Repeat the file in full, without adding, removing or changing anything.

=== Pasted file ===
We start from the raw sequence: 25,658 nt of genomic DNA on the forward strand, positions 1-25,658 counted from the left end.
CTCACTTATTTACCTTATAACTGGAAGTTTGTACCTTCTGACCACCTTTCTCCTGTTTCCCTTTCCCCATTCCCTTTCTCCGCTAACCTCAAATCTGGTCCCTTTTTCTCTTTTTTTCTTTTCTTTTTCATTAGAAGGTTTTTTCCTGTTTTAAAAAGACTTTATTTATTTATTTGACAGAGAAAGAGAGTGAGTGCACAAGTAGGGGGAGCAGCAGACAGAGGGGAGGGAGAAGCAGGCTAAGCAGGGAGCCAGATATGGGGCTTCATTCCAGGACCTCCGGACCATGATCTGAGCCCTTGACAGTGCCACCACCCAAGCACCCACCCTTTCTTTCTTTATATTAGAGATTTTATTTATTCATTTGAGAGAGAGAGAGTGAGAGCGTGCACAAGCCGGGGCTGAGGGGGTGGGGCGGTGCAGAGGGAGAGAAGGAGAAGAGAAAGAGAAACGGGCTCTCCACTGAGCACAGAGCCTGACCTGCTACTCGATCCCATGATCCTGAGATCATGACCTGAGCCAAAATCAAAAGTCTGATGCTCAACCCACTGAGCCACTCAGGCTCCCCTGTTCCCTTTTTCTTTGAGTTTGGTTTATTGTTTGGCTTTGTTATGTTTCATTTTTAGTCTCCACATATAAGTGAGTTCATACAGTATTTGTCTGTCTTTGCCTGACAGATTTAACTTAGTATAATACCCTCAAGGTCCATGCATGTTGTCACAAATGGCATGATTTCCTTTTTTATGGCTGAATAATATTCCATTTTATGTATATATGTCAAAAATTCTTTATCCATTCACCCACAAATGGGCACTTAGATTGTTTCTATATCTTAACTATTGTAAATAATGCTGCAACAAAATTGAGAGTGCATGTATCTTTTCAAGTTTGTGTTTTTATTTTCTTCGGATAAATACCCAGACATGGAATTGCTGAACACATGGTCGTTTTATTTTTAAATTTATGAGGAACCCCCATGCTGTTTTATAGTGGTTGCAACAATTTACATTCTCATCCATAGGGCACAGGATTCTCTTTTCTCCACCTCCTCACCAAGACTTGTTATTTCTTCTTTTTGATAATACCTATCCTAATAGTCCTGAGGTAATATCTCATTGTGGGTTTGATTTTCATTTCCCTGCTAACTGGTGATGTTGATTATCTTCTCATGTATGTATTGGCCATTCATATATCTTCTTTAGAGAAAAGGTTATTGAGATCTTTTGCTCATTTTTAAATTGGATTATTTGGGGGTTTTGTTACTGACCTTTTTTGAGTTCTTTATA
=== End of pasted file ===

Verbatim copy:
We start from the raw sequence: 25,658 nt of genomic DNA on the forward strand, positions 1-25,658 counted from the left end.
CTCACTTATTTACCTTATAACTGGAAGTTTGTACCTTCTGACCACCTTTCTCCTGTTTCCCTTTCCCCATTCCCTTTCTCCGCTAACCTCAAATCTGGTCCCTTTTTCTCTTTTTTTCTTTTCTTTTTCATTAGAAGGTTTTTTCCTGTTTTAAAAAGACTTTATTTATTTATTTGACAGAGAAAGAGAGTGAGTGCACAAGTAGGGGGAGCAGCAGACAGAGGGGAGGGAGAAGCAGGCTAAGCAGGGAGCCAGATATGGGGCTTCATTCCAGGACCTCCGGACCATGATCTGAGCCCTTGACAGTGCCACCACCCAAGCACCCACCCTTTCTTTCTTTATATTAGAGATTTTATTTATTCATTTGAGAGAGAGAGAGTGAGAGCGTGCACAAGCCGGGGCTGAGGGGGTGGGGCGGTGCAGAGGGAGAGAAGGAGAAGAGAAAGAGAAACGGGCTCTCCACTGAGCACAGAGCCTGACCTGCTACTCGATCCCATGATCCTGAGATCATGACCTGAGCCAAAATCAAAAGTCTGATGCTCAACCCACTGAGCCACTCAGGCTCCCCTGTTCCCTTTTTCTTTGAGTTTGGTTTATTGTTTGGCTTTGTTATGTTTCATTTTTAGTCTCCACATATAAGTGAGTTCATACAGTATTTGTCTGTCTTTGCCTGACAGATTTAACTTAGTATAATACCCTCAAGGTCCATGCATGTTGTCACAAATGGCATGATTTCCTTTTTTATGGCTGAATAATATTCCATTTTATGTATATATGTCAAAAATTCTTTATCCATTCACCCACAAATGGGCACTTAGATTGTTTCTATATCTTAACTATTGTAAATAATGCTGCAACAAAATTGAGAGTGCATGTATCTTTTCAAGTTTGTGTTTTTATTTTCTTCGGATAAATACCCAGACATGGAATTGCTGAACACATGGTCGTTTTATTTTTAAATTTATGAGGAACCCCCATGCTGTTTTATAGTGGTTGCAACAATTTACATTCTCATCCATAGGGCACAGGATTCTCTTTTCTCCACCTCCTCACCAAGACTTGTTATTTCTTCTTTTTGATAATACCTATCCTAATAGTCCTGAGGTAATATCTCATTGTGGGTTTGATTTTCATTTCCCTGCTAACTGGTGATGTTGATTATCTTCTCATGTATGTATTGGCCATTCATATATCTTCTTTAGAGAAAAGGTTATTGAGATCTTTTGCTCATTTTTAAATTGGATTATTTGGGGGTTTTGTTACTGACCTTTTTTGAGTTCTTTATA